By Carol McIntire
Law enforcement officials are working to determine the origin of a bomb threat early this morning that led to the evacuation of Carrollton elementary, high school and middle school.
Carroll County Sheriff Dale Williams said a teacher received an email bomb threat just after 8 a.m.
“The email, from an alleged parent, wrote they were tired of their child being bullied and planted pressure cooker bombs at the school,” Williams said. “They said they would return at 11 a.m. and shoot people.”
Williams said deputies were notified of the email and Carrollton Police, Sheriff’s deputies and Carrollton village firefighters were dispatched.
The school was placed in lockdown and the decision was made to evacuate students from the three buildings to two different churches.
Bomb sniffing dogs from the Canton Police Department and Stark County Sheriff’s Department searched the buildings, including each classroom, and found nothing.
Parents were kept abreast of the situation through all-calls issued by school Superintendent Dr. David Quattrochi. Parents were permitted to pick their children up at area churches where they were taken by teachers, school staff and law enforcement.
“At the point when we felt we had a count of the students, parents were permitted to pick the children up one-by-one,” Quattrochi said.
“The kids were always safe: they were never in any danger,” he continued. “We are thankful it was only a threat.”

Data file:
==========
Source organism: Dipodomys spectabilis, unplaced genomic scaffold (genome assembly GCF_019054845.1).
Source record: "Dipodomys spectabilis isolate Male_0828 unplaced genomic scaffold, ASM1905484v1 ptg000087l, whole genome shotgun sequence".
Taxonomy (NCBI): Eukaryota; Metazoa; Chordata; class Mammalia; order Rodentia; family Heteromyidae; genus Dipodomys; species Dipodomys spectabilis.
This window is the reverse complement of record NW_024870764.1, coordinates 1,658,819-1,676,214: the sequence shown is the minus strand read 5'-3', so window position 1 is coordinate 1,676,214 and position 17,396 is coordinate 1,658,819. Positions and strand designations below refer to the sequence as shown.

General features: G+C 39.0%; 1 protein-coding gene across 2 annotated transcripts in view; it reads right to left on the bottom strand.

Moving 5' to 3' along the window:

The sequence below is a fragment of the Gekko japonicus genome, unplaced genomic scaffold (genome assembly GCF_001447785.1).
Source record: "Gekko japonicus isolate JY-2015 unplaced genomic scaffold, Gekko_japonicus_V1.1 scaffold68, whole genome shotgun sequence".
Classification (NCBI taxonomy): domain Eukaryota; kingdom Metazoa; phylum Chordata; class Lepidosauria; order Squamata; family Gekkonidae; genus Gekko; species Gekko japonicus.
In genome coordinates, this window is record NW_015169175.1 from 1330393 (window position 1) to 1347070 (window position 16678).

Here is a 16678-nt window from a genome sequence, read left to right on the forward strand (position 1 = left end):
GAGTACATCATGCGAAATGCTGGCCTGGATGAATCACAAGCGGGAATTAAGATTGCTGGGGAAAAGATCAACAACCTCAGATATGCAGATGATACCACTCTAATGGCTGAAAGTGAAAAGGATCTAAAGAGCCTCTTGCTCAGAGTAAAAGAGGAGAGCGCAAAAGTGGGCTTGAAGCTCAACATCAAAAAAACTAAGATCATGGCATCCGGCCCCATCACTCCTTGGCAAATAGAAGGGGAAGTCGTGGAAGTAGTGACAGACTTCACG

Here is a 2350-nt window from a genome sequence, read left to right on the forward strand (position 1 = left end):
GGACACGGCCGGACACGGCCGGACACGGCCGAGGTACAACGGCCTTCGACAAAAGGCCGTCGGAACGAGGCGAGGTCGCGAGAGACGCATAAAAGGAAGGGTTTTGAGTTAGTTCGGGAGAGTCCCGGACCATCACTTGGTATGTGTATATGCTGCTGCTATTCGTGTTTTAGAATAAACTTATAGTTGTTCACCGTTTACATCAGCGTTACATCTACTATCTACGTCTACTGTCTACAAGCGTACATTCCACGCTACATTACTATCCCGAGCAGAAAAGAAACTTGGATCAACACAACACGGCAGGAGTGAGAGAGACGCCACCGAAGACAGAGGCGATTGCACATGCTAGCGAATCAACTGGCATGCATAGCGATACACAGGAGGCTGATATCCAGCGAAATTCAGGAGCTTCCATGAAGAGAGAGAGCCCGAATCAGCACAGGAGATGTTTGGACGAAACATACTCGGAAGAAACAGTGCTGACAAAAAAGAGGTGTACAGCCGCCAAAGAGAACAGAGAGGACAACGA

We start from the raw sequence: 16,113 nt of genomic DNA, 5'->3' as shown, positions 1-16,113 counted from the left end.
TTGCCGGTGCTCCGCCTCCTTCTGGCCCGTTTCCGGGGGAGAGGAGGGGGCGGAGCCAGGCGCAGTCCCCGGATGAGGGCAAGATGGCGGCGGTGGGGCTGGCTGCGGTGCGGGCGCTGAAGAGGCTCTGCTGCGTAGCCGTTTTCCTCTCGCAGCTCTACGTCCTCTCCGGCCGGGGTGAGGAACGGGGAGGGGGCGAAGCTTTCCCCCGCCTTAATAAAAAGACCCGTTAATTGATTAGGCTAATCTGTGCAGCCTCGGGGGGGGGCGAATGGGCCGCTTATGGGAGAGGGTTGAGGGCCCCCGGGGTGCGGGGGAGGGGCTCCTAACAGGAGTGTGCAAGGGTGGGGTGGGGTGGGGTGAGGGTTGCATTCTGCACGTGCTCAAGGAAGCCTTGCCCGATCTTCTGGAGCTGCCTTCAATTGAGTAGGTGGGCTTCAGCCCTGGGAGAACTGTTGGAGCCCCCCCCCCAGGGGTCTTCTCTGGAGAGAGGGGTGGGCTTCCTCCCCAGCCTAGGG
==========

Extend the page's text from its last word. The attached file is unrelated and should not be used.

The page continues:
Sheriff Williams said an investigation is underway to find out who sent the email.
“At this point, all I can say is it is under investigation,” Williams said.
Quattrochi doesn’t believe the email was sent by any student or parent in the district.
“I believe it was a hoax. The FBI and police are investigating and, at this time, there is no evidence to indicate it was anyone local who sent the email,” he stated.
When the building was deemed safe, Quattrochi said students who were not picked up by their parents walked back to the school and those who were picked up were allowed back into the building to pick up personal belongings.
“Barb Burns, nutrition director, fed snacks to those who returned to school and students then went back to their classroom. Buses ran their normal routes in the afternoon to take those students home.”
The superintendent said he was debriefing with staff and teachers in the afternoon and is scheduled to meet with emergency management and law enforcement personnel Sept. 5.
“For the most part, the evacuation went smoothly,” he said. “We are going to talk about what worked and what we need to work on so we can plan for the future.”
Dellroy and Augusta schools were not affected by the lockdown and students were not dismissed early.